Many of my fellow bloggers have written about the recent turmoil in the markets. Rather than add my two cents to what has already been very well articulated, I’d like to take a different angle.
Have you noticed anything different about the ads on the radio, on television, or in the papers lately? Not long ago, I heard a radio ad inviting listeners to attend a seminar sponsored by the author of a best-selling “how to” investment book. The ad promised that attendees would be able to “forget about diversification, avoid mutual funds, and eliminate 401(k) contributions.” Another ad played on fears by leading with a “Worried about America?” theme and encouraging readers to send for a report promising to identify the “one sure thing for the second half of 2011.”
I think most investors are appropriately skeptical of sales pitches like these. It’s the more subtle offers that sometimes get people in trouble. Many of them appeal more to human emotions than logic. This is especially true in the current economic environment, when many of us are under financial stress.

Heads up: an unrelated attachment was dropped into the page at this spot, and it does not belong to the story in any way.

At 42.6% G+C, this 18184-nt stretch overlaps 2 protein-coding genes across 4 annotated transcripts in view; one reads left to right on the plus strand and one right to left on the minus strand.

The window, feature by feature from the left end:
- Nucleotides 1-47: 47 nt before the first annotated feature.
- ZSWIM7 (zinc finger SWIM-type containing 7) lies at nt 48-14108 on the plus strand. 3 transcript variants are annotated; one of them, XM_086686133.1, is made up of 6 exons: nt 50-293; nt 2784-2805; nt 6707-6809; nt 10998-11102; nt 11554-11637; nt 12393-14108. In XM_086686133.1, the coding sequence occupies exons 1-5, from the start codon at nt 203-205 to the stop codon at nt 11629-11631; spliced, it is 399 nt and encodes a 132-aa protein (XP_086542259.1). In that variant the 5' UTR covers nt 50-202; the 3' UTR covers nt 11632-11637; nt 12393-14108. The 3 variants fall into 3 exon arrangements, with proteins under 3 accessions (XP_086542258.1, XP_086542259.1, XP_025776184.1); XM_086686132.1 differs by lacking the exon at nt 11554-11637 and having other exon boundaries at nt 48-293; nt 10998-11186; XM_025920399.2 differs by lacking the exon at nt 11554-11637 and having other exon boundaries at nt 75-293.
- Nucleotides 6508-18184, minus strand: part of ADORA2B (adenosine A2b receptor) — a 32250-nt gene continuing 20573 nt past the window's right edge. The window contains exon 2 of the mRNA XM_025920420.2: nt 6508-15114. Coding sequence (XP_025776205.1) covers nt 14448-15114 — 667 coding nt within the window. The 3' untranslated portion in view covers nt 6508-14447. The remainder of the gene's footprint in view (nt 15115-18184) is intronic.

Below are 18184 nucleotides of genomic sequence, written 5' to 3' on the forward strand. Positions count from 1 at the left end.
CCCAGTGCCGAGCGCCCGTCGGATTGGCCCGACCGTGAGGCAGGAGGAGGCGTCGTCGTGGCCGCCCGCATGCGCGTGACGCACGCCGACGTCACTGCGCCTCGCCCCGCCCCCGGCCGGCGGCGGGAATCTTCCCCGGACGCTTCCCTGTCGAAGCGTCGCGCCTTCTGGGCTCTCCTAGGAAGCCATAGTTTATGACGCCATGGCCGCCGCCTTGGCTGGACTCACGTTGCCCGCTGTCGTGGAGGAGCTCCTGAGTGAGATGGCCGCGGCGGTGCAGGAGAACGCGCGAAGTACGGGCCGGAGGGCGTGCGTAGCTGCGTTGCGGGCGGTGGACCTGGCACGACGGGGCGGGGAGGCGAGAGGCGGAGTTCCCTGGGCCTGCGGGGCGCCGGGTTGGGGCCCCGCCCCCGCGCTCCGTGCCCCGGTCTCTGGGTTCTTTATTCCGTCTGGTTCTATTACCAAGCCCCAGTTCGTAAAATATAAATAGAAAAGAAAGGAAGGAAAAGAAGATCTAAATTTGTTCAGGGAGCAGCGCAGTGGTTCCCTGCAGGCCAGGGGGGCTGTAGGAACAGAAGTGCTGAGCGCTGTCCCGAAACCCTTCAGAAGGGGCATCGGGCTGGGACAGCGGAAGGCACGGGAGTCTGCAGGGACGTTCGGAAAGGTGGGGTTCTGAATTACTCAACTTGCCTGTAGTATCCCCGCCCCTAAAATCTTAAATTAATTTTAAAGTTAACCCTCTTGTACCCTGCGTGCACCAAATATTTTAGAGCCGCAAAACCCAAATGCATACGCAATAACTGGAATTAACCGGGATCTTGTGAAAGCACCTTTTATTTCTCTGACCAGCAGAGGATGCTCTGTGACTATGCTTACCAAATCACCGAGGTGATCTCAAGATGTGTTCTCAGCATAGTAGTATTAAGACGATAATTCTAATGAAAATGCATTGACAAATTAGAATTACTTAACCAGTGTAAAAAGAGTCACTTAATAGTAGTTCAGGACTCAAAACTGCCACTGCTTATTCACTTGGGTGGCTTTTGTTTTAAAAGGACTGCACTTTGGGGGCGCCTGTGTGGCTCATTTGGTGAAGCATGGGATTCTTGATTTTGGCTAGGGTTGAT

Think of some of the more outrageous scams in recent years. People often fall prey to what’s called the “social consensus” tactic. This type of approach tries to convince you that many people in your social circle have already invested in a particular scheme. You’re urged to invest in order to be part of the “winning” crowd, and you’re led to believe that time is short. (If you need a recent example, just think of Bernie Madoff.)
Even if you’re a natural skeptic and able to dismiss offers like these, there are some helpful tools to help you evaluate the multitude of “opportunities” that may come your way. Three very useful sources are the Risk Meter and Scam Meter tools sponsored by FINRA, the largest independent securities regulator in the United States, and the Securities and Exchange Commission’s Ask Questions brochure.
Do you play the skeptic? If you have your own “scam radar” or some other way to assess an investment’s risk, we’d love to hear from you.